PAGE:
Monsoon melody from corona crescent
Photos courtesy: Drishtikon
March 27, 2021
The precipitate announcement of lockdown and the consequent isolation of an individual -any individual, almost as in Solzhenitsyn's One hundred years of solitude - tended to transform radically his attitude towards life, his existential behavior, and his relations with others. On another plane amid Nature's melancholy and distrust, man did discover yet a new self and thereby defeat the manic depression that had almost gripped him.
When corona and covid-19 viruses were transmuting themselves from one trough to a new peak and then slumping into a new trough, the poet Kalidasa lent his stentorian voice across centuries and millennia, to chant his rain-soaked hymns in Ritu Samhara to herald the monsoons: The sky is changing colour as though it is slowly being robbed off light / As thunder rolls lightning strikes, the sky splits in half / Drop after drop the rains arrive... As divined by the poet, even in the time of extreme heat, one gets joy through the cool moonlit nights and heralds the much awaited monsoons to let the entire land get drenched and cleansed in the fresh downpours!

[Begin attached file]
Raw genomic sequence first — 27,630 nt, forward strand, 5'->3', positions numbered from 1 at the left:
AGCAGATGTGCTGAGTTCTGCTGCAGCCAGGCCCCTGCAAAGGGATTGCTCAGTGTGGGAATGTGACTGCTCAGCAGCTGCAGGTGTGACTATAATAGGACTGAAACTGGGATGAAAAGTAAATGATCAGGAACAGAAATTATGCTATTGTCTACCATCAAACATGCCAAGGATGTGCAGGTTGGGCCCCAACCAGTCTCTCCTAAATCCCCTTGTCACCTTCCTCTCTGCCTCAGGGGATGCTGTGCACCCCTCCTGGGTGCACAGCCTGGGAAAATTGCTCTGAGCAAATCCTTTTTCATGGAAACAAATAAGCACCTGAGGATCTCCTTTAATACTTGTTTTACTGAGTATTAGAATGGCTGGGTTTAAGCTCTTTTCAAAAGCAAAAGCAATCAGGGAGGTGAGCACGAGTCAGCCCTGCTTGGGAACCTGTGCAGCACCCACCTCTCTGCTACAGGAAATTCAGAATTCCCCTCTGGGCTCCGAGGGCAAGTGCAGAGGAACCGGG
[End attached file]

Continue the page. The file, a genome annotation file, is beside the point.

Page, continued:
Sparsh, a film released on March 26, under the baton of the ever-innovative Kathak dancer Aditi Mangaldas, she literally pulled off all stops for her Drishtikon Dance Foundation to assemble a bevy of professionally groomed youthful male and female dancers to respond -- across continents -- to the vibes and cadenza of a wonderfully sung Mian Ki Malhar by Faraz Ahmed, complete with its soulful Alaap, Bol taans and Sargams, moving mellifluously from Purbang to Uttarang, then from Mandra Saptak to Taar Saptak, accompanied by two sonorous playing pakhawaj and tabla duo, Mohit Gangani and Asish Gangani respectively, adding their own mnemonics almost at will. The entire musical mosaic, composed by Ashish Gangani and Faraz Ahmed, seemed to be tailor made for an inspired occasion!